That’s the take from analyst Dan McLaughlin– who finds Tillis sitting with 47% of the two-party vote, and needing 61.9% of the total 15.2% undecided vote in the race to earn 50.01% of the vote in November. From June to October, McLaughlin found Hagan losing 1.1% of her support, but Tillis losing 1.7% of his. Here’s more:
When we last left the Senate races on Friday, the state of the polling was consistent with the theory that undecided voters would break for the GOP due to President Obama’s low approval ratings and the consequent surge for the GOP in the generic ballot, but we had not yet seen enough movement to conclude that this was actually going to happen. .[…]
From June to October, McLaughlin found Hagan losing 1.1% of her support, but Tillis losing 1.7% of his:
As you can see, measured by the change in the leader’s margin in the race, the Republican position improved by at least 1 point in 14 out of 20 races, by at least 2 in 12 out of 20, and by at least 4 in 6 out of 20; the GOP’s position has deteriorated by at least a point in just 3 out of 20 races (including Kansas), and in the one really competitive race that has seen a slight falloff (North Carolina), the Democrat’s position in the polls has gone down, just a little less than the Republican’s (a sign of what a fundamentally weak candidate Thom Tillis is, due mainly to the unpopularity of the GOP state legislature).The overall trendline over these 19 races (an unweighted average) shows a 1-point drop in the Democrats’ polls and a 1.5 point improvement in the Republicans’ since late June. […]
Kansas and North Carolina are still looking stubbornly disappointing for the GOP, in good part due to hostile state political environments counterbalancing a positive national environment, and races like New Hampshire and Michigan remain uphill battles. But the polls, the trends and the national fundamentals still favor a significant gain of seats for Republicans in the Senate. What the Democrats are countering with is the advantage of incumbency: a big edge in fundraising and a massive operational push to get out the vote, especially early. That push should be viewed with some skepticism: Republicans in 2006 made all the same noises about Karl Rove (then still viewed with a sort of superstitious awe by a lot of people on both sides) bringing in the GOP’s vaunted ground game. That said, after 2012, many of us are loath to entirely dismiss the Democrats’ edge in money and organization. Time will tell.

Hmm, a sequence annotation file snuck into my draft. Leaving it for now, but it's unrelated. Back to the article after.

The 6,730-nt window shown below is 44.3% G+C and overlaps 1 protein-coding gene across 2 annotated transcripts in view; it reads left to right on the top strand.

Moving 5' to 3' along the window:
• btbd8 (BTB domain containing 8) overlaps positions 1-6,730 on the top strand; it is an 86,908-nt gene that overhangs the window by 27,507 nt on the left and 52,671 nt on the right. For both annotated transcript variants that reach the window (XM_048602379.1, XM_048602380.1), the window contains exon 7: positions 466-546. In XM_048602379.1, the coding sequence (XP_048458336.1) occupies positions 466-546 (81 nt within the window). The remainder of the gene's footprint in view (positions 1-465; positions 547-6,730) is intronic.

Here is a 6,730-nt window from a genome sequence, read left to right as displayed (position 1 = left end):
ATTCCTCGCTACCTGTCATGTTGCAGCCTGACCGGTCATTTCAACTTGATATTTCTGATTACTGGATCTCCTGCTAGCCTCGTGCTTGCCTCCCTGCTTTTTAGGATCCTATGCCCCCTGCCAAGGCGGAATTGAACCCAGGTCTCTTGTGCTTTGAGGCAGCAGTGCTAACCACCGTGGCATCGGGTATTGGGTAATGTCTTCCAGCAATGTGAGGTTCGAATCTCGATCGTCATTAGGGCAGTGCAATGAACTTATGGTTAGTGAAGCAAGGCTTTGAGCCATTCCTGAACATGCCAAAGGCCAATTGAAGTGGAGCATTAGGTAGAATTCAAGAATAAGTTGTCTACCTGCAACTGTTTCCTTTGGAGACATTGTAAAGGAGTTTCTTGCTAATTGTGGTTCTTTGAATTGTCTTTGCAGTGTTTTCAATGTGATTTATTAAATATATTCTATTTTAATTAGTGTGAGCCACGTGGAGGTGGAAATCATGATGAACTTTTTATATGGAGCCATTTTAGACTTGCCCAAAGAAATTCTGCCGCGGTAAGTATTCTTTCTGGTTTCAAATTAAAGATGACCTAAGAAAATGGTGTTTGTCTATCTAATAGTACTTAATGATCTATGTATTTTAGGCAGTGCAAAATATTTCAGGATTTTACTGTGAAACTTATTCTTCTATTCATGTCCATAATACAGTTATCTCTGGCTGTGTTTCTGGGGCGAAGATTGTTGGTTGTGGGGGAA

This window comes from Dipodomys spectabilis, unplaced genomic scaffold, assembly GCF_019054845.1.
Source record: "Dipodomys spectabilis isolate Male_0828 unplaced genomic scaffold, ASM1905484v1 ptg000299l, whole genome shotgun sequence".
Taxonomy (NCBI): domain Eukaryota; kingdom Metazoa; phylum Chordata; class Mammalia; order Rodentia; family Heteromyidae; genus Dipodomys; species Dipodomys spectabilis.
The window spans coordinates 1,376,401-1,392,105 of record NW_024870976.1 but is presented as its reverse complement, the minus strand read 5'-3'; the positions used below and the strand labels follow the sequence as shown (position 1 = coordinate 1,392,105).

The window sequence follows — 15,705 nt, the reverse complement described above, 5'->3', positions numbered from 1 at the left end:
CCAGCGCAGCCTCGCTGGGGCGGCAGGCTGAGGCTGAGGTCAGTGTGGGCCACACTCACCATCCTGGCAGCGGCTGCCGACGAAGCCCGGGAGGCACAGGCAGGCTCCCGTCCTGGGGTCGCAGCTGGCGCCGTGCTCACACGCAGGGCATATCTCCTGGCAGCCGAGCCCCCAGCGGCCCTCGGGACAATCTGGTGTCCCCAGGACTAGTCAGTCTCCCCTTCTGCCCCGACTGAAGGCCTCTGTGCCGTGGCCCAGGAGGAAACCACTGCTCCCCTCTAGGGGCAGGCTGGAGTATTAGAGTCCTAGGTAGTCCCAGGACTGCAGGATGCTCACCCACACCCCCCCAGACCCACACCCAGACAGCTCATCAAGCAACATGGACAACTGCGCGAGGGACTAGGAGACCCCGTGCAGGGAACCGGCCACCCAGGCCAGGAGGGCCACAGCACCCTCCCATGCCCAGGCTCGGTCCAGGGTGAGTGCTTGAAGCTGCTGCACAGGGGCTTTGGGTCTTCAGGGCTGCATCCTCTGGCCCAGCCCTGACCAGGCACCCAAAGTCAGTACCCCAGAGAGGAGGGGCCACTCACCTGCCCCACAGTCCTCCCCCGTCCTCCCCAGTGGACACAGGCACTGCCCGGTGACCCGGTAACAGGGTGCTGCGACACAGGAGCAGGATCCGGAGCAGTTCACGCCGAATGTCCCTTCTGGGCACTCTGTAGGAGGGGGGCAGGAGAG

This stage of the game involves a lot of the same kind of skills used in closing a sale in business. You’re dealing with a customer who has a relationship with your competitor. How do you convince them to leave the comfort of what they know, for an entity that they don’t know all that well? Typically, you lay out the differences between yourself and the competition, and count on the fact that said differences so impress the customer that they jump over to your side. So far, the challenger and his team have allowed the incumbent to set the agenda for the campaign’s overall debate. They’ve squandered many opportunities sell the public on the GOP’s limited government agenda and to portray the work in Raleigh as a triumph of limited government vs. the federal government’s overreach.
Some could claim the presence of so many fence-sitters at this stage of the game is a victory against the incumbent. So far, though, the challenger’s campaign hasn’t shown a whole lot to WOW these undecideds into coming off of the fence to their side.